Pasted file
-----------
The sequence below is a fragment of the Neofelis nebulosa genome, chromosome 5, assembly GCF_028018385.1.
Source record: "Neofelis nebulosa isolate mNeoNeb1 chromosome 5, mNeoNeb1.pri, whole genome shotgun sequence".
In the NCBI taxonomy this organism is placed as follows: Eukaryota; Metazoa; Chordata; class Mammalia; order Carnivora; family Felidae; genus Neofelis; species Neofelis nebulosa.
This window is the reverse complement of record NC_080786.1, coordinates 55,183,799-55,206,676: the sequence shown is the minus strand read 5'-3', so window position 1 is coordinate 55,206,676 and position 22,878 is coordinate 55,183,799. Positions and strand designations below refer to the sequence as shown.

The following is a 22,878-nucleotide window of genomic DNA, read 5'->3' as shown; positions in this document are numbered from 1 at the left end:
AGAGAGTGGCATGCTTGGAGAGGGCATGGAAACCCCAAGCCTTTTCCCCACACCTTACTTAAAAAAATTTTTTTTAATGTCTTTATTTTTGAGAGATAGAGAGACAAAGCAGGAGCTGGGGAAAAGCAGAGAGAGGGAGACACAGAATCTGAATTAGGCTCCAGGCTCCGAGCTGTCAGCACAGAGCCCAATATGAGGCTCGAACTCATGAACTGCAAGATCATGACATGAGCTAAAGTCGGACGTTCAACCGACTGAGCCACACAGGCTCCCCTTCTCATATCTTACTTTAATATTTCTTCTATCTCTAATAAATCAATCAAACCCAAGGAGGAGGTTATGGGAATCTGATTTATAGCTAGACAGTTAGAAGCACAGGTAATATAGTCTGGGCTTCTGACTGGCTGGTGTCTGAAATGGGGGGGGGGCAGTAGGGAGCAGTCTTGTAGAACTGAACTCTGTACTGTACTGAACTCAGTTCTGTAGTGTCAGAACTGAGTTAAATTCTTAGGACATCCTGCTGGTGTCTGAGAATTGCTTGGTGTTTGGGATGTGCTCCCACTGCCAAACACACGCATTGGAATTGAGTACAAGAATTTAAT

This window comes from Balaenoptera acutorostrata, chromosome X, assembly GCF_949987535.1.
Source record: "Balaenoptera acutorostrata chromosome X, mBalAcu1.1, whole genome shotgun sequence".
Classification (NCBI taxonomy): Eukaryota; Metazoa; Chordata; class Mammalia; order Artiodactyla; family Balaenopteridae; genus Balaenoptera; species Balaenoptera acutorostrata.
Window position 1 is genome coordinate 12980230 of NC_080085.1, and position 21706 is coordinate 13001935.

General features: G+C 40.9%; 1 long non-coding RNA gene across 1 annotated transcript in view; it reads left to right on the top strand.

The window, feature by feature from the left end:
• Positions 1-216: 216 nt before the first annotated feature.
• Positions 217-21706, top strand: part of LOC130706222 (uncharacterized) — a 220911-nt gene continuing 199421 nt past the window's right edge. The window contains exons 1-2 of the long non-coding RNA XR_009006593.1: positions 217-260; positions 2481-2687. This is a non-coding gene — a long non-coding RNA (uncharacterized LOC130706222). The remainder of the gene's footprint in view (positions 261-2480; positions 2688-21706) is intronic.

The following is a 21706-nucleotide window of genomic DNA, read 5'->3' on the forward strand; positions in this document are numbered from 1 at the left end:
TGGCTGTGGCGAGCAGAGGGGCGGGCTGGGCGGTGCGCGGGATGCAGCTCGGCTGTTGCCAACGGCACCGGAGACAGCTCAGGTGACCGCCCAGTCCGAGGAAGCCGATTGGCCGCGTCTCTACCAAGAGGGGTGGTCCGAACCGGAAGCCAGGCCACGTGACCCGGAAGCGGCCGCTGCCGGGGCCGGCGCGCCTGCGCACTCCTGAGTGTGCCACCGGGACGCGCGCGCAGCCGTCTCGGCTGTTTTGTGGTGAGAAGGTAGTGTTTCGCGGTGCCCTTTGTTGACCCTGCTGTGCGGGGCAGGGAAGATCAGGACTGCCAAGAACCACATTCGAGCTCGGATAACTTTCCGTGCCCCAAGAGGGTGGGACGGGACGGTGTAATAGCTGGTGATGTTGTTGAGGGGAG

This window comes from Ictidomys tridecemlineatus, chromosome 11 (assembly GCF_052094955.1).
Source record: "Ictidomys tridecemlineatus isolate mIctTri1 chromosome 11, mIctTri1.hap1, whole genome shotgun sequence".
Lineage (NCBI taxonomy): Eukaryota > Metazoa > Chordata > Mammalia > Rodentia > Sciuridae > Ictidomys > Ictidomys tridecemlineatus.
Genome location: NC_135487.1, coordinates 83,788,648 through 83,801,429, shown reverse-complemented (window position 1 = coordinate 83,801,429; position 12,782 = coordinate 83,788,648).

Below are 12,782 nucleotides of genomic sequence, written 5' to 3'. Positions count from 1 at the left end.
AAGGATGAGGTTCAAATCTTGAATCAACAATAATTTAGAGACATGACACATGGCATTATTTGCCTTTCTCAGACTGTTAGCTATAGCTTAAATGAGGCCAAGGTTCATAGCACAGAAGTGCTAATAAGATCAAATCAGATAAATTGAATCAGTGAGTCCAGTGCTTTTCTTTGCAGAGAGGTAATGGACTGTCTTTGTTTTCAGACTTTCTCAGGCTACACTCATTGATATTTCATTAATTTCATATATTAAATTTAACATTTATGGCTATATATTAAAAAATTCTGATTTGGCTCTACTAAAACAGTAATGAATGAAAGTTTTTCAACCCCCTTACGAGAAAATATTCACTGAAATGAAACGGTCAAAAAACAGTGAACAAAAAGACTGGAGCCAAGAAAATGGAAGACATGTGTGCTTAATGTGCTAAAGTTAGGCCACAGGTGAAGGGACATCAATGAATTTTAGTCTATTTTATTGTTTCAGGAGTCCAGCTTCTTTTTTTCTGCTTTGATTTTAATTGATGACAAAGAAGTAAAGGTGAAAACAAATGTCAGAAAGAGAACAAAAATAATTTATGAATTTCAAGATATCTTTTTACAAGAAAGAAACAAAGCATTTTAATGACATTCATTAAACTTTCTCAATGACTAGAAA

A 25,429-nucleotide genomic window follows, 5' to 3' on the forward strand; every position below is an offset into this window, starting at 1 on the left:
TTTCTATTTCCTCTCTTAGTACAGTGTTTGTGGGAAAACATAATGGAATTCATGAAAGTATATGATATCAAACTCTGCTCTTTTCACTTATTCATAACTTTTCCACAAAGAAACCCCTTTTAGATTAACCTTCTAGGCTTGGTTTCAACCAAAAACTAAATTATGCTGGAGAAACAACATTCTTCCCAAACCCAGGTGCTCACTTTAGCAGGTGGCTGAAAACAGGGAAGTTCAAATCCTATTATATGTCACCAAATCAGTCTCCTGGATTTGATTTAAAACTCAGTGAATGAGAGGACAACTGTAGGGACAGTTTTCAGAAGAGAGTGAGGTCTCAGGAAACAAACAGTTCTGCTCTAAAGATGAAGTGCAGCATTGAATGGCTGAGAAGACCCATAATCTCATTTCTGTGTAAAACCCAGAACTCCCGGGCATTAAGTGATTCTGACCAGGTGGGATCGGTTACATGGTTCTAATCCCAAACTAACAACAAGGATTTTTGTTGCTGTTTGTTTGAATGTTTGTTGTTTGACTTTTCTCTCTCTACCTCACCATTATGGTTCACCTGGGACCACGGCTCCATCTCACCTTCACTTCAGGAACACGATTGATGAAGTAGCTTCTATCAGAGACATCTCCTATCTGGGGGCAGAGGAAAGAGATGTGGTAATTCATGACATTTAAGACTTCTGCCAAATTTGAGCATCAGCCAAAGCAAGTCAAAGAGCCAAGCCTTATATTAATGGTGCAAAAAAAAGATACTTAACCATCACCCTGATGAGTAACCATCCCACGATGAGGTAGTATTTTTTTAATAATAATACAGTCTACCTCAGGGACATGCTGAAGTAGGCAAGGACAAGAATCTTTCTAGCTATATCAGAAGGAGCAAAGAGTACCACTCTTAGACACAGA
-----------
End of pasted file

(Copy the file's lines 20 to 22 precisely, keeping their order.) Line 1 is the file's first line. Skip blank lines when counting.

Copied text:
Genome location: NC_135487.1, coordinates 83,788,648 through 83,801,429, shown reverse-complemented (window position 1 = coordinate 83,801,429; position 12,782 = coordinate 83,788,648).

Below are 12,782 nucleotides of genomic sequence, written 5' to 3'. Positions count from 1 at the left end.
AAGGATGAGGTTCAAATCTTGAATCAACAATAATTTAGAGACATGACACATGGCATTATTTGCCTTTCTCAGACTGTTAGCTATAGCTTAAATGAGGCCAAGGTTCATAGCACAGAAGTGCTAATAAGATCAAATCAGATAAATTGAATCAGTGAGTCCAGTGCTTTTCTTTGCAGAGAGGTAATGGACTGTCTTTGTTTTCAGACTTTCTCAGGCTACACTCATTGATATTTCATTAATTTCATATATTAAATTTAACATTTATGGCTATATATTAAAAAATTCTGATTTGGCTCTACTAAAACAGTAATGAATGAAAGTTTTTCAACCCCCTTACGAGAAAATATTCACTGAAATGAAACGGTCAAAAAACAGTGAACAAAAAGACTGGAGCCAAGAAAATGGAAGACATGTGTGCTTAATGTGCTAAAGTTAGGCCACAGGTGAAGGGACATCAATGAATTTTAGTCTATTTTATTGTTTCAGGAGTCCAGCTTCTTTTTTTCTGCTTTGATTTTAATTGATGACAAAGAAGTAAAGGTGAAAACAAATGTCAGAAAGAGAACAAAAATAATTTATGAATTTCAAGATATCTTTTTACAAGAAAGAAACAAAGCATTTTAATGACATTCATTAAACTTTCTCAATGACTAGAAA